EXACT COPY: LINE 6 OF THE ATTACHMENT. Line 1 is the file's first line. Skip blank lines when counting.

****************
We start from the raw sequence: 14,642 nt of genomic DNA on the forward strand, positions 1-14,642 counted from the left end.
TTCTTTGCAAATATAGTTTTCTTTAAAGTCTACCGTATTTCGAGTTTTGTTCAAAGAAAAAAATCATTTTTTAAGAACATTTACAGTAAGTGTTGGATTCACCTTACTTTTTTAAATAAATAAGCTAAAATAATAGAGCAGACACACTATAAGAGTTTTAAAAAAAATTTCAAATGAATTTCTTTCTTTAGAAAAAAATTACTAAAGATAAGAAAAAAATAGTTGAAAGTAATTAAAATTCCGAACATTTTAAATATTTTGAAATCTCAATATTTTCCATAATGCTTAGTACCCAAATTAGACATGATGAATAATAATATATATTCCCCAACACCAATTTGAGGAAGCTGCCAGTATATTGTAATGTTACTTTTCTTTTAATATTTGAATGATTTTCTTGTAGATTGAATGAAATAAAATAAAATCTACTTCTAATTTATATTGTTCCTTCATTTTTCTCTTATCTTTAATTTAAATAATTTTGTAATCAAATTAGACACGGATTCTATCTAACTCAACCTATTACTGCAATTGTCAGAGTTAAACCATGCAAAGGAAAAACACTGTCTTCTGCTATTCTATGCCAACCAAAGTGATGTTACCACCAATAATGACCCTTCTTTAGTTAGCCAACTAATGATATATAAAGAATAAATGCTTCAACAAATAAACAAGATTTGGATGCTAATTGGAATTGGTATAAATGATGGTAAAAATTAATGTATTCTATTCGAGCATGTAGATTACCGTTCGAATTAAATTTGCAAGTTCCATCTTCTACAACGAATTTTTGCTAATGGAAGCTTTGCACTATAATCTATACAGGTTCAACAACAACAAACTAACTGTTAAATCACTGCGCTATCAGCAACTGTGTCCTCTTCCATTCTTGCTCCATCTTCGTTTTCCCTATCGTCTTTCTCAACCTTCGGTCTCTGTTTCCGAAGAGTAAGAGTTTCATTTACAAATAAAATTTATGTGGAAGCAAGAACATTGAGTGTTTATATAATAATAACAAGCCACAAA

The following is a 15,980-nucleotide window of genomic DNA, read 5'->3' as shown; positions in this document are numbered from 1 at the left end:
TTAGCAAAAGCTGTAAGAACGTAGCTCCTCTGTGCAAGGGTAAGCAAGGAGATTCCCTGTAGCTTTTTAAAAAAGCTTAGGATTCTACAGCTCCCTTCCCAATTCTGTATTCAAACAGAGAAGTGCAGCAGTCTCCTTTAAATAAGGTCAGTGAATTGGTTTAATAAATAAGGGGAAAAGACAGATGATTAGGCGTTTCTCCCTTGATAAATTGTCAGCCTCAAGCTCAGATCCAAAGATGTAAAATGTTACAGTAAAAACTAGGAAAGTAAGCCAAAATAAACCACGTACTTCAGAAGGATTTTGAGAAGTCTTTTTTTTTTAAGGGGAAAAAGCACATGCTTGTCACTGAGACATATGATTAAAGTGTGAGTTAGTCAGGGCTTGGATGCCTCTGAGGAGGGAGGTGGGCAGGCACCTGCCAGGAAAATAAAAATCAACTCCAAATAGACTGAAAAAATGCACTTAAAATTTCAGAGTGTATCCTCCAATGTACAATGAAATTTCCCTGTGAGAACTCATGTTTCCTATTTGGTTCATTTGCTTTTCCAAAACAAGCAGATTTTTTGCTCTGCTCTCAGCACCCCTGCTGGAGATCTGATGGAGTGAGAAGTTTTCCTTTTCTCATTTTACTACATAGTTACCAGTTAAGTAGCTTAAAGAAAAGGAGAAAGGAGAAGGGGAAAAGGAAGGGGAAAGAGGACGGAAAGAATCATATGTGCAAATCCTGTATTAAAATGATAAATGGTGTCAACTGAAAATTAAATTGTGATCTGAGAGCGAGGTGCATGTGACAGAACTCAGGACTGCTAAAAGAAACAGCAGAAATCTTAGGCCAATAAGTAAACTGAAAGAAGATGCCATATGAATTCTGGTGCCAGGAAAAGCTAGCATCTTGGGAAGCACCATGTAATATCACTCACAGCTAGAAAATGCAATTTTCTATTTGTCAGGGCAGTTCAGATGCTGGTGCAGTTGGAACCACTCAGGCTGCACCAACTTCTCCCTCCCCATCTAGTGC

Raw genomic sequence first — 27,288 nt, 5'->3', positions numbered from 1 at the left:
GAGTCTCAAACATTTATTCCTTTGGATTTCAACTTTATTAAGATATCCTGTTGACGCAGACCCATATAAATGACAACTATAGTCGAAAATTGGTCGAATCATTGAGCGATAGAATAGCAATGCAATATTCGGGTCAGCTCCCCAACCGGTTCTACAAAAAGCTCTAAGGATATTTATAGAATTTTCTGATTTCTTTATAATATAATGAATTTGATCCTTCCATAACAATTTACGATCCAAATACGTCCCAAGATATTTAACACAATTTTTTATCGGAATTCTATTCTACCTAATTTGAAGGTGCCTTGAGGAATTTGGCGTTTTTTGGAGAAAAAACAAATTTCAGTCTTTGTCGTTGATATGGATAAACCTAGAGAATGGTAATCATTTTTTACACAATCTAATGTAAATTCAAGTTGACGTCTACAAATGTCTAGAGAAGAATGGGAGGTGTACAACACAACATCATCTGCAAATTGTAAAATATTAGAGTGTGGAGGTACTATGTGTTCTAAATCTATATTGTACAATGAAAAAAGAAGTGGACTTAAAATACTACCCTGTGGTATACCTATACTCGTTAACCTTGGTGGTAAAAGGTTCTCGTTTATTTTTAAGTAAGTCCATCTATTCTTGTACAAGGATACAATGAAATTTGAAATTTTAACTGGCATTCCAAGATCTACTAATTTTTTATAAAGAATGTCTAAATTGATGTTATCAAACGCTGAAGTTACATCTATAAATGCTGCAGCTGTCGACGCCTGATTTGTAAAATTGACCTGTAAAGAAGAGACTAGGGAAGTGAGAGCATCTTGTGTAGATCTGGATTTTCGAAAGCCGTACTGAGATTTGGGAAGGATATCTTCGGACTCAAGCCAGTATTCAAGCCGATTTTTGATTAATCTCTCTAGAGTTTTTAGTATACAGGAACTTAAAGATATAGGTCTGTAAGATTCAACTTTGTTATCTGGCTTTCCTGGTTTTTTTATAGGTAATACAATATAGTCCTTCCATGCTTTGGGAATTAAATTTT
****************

GAGTCTCAAACATTTATTCCTTTGGATTTCAACTTTATTAAGATATCCTGTTGACGCAGACCCATATAAATGACAACTATAGTCGAAAATTGGTCGAATCATTGAGCGATAGAATAGCAATGCAATATTCGGGTCAGCTCCCCAACCGGTTCTACAAAAAGCTCTAAGGATATTTATAGAATTTTCTGATTTCTTTATAATATAATGAATTTGATCCTTCCATAACAATTTACGATCCAAATACGTCCCAAGATATTTAACACAATTTTTTATCGGAATTCTATTCTACCTAATTTGAAGGTGCCTTGAGGAATTTGGCGTTTTTTGGAGAAAAAACAAATTTCAGTCTTTGTCGTTGATATGGATAAACCTAGAGAATGGTAATCATTTTTTACACAATCTAATGTAAATTCAAGTTGACGTCTACAAATGTCTAGAGAAGAATGGGAGGTGTACAACACAACATCATCTGCAAATTGTAAAATATTAGAGTGTGGAGGTACTATGTGTTCTAAATCTATATTGTACAATGAAAAAAGAAGTGGACTTAAAATACTACCCTGTGGTATACCTATACTCGTTAACCTTGGTGGTAAAAGGTTCTCGTTTATTTTTAAGTAAGTCCATCTATTCTTGTACAAGGATACAATGAAATTTGAAATTTTAACTGGCATTCCAAGATCTACTAATTTTTTATAAAGAATGTCTAAATTGATGTTATCAAACGCTGAAGTTACATCTATAAATGCTGCAGCTGTCGACGCCTGATTTGTAAAATTGACCTGTAAAGAAGAGACTAGGGAAGTGAGAGCATCTTGTGTAGATCTGGATTTTCGAAAGCCGTACTGAGATTTGGGAAGGATATCTTCGGACTCAAGCCAGTATTCAAGCCGATTTTTGATTAATCTCTCTAGAGTTTTTAGTATACAGGAACTTAAAGATATAGGTCTGTAAGATTCAACTTTGTTATCTGGCTTTCCTGGTTTTTTTATAGGTAATACAATATAGTCCTTCCATGCTTTGGGAATTAAATTTT